Ali Khan from Pakistan said he bought items worth Dh25.15 and the cashier charged him 10 fils extra. “I said to her where is my 10 fils? She said 10 fils are not available,” Khan said.

“The supervisor at the hypermarket came to solve the problem and offered me 25 fils instead,” he said. Ali Khan said he took the 25 fils and left. “I know they are making a lot of money out of the extra fils they take from customers,” he said. 

Another customer at a hypermarket chain in Dubai said he bought one item for Dh12.35. “I gave the cashier Dh15, and the balance due was Dh2.65. I received back Dh2.50 instead,” he said. “We are forced to pay extra money. I have no clue what they do with this money,” he said.

“I think there should be clear cut policy regarding small change, the shopper should not be denied his/her rightful money. I wonder how much these supermarkets make from not giving back the change,” said Mohammad Ashraf, a shopper at a leading supermarket in Abu Dhabi. 

Most supermarkets, hypermarkets and major retail outlets interviewed by Gulf News admitted the price of many items end in the odd fils. A sales superviser at Carrefour said 10 and 5 fils were not available and “most customers usually ask us why we charge them extra fils”.

A woman cashier at a Union Cooperative in Dubai said: “Customers ask us why we add 20, 40, 95, 80 and other fils… I have no clue why it is like that.”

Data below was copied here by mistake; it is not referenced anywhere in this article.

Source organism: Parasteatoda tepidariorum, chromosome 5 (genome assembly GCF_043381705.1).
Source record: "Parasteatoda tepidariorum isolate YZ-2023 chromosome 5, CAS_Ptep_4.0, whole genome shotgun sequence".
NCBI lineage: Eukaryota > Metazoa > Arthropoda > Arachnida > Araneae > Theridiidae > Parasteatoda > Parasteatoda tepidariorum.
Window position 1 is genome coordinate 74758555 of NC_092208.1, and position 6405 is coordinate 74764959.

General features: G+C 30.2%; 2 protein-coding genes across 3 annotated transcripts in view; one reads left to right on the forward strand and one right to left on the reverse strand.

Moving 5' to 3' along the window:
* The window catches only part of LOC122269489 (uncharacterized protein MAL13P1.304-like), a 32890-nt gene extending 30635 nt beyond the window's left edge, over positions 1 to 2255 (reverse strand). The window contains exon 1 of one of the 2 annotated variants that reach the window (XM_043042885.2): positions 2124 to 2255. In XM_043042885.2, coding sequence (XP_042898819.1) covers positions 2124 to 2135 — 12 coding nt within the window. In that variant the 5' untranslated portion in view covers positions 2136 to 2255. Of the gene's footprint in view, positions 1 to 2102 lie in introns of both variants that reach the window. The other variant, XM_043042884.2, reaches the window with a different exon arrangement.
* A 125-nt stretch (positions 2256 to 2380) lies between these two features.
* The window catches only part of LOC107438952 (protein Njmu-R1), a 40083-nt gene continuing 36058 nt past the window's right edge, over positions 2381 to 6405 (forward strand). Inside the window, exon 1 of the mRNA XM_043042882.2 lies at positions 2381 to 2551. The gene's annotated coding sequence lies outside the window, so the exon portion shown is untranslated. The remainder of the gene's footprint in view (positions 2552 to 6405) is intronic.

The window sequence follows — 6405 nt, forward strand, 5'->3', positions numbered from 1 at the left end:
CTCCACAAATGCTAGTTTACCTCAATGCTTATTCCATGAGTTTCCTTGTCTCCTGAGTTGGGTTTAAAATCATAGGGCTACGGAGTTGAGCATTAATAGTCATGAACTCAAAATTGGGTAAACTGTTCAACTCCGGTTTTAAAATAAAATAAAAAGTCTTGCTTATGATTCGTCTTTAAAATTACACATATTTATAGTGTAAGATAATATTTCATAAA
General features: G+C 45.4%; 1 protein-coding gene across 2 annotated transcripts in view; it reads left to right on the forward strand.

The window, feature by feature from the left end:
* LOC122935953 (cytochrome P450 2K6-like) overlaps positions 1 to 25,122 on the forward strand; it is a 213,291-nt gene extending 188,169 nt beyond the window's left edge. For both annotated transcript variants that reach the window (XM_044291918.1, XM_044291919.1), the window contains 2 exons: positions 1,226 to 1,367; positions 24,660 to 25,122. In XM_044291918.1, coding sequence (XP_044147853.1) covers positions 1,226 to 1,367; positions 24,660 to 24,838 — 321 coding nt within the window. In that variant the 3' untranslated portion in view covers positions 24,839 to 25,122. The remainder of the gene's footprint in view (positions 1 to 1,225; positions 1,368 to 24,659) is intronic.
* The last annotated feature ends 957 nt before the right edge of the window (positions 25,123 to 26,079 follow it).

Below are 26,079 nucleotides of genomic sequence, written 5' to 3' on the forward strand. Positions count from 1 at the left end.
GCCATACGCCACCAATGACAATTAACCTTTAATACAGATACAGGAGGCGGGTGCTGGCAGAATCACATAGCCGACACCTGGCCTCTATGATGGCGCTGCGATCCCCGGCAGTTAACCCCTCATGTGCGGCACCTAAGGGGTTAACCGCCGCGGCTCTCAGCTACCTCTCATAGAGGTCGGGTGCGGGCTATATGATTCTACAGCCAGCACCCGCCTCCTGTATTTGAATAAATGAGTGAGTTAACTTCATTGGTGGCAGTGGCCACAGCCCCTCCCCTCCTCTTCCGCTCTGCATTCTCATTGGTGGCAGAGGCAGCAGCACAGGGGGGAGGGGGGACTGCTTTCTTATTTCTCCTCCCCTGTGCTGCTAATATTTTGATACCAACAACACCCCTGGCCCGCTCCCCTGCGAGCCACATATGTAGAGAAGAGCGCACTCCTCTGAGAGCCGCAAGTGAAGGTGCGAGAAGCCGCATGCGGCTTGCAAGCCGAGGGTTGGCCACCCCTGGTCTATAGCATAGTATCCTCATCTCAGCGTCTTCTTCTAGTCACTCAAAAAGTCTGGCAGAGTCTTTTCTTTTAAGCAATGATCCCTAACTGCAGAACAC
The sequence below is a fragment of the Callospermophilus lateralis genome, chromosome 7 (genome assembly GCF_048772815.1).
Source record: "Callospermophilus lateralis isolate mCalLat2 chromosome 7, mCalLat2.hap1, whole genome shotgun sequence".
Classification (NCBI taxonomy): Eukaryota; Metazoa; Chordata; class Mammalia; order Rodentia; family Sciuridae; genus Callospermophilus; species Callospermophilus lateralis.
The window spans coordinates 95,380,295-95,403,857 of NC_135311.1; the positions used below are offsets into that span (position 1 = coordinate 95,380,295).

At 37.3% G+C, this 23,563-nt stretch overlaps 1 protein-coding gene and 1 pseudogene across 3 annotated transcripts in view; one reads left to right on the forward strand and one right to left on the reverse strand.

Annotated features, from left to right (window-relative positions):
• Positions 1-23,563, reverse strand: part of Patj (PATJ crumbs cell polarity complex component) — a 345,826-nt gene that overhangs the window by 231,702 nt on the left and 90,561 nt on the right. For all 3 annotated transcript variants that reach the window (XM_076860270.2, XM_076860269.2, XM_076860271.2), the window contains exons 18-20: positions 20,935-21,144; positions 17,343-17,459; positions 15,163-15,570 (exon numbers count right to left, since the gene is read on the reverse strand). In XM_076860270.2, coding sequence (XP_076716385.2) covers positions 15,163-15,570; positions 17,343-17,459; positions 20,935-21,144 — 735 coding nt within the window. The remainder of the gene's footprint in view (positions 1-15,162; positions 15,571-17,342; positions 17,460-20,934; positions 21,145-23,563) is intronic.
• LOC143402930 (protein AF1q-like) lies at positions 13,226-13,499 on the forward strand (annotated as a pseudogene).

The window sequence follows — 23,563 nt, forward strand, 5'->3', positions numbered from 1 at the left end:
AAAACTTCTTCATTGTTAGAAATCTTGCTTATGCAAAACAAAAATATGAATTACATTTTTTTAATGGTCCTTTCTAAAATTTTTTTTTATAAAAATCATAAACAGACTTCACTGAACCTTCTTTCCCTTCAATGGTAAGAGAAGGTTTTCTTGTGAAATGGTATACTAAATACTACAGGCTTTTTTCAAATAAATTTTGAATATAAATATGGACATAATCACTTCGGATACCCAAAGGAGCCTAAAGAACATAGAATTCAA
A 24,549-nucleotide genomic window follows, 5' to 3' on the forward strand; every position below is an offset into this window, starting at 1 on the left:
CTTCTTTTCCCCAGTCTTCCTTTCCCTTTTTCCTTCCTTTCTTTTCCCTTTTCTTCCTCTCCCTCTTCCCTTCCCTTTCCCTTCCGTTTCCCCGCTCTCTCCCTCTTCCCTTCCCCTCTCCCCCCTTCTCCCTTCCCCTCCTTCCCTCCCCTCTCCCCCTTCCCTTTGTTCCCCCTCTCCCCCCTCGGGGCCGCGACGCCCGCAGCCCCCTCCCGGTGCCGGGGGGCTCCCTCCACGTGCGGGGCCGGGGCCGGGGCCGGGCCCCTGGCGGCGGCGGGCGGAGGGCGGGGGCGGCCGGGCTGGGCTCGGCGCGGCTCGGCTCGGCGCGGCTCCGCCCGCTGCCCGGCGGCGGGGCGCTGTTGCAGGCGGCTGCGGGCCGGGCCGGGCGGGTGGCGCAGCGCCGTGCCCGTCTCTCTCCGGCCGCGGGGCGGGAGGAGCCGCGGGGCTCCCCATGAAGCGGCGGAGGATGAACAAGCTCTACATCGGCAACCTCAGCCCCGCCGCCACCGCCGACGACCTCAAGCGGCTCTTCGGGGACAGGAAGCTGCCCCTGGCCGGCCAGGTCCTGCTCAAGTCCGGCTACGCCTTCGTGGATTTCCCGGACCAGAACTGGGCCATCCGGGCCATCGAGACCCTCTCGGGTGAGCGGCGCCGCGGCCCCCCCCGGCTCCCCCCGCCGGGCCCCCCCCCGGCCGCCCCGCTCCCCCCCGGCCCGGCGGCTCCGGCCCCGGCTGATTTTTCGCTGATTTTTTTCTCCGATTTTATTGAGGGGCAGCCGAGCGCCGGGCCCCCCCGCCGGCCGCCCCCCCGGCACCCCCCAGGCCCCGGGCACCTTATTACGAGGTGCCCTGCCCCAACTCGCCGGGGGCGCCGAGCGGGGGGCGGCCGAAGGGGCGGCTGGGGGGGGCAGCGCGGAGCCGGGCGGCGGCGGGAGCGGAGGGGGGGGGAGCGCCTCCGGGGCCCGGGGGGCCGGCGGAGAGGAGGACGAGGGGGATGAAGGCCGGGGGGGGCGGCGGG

Amal, an Emirati government employee, said when she goes for shopping she only uses her debit card. “I use only my debit card because in this way I do not pay such extra money,” he said. “For debit/credit cards they deduct the specific amount we purchase, no less no more,” she said.

V. Nandakumar, manager of corporate communications at EMKE Group, which runs the Lulu chain of hypermarkets in the UAE, said they round off the bills to the nearest amount of the bill value.

“This works both ways and the law of averages makes sure that nobody loses or gains from this. We can’t streamline the pricing to avoid the small change, mainly because of the fresh and perishable commodities, as these are priced as per the weight and are not pre-packed with fixed prices.”

Not every retailer or supermarket, however, follows the practice of not accepting or returning 5 fils and 10 fils: there are exceptions too.

Kamal Vachani, Group Director at Al Maya, which operates 30 supermarkets in the UAE, said their customers are billed the exact purchase amount.

“We give the change back to the customers. There is no difficulty in sourcing 5 fils or 10 fils coins, they are not in short-supply,” he added. The Abu Dhabi Cooperative also said they accept and return 5 fils and 10 fils coins to customers.

However, as matters stand, because of the dearth of awareness and small change as well retailers not tendering exact change, most shoppers in the UAE are still more likely to say at cash counters - “keep the change”, rather than making every fils count.

So the next time you are out shopping, don’t leave without your 10 fils.

With inputs from Himendra Mohan Kumar/Staff Reporter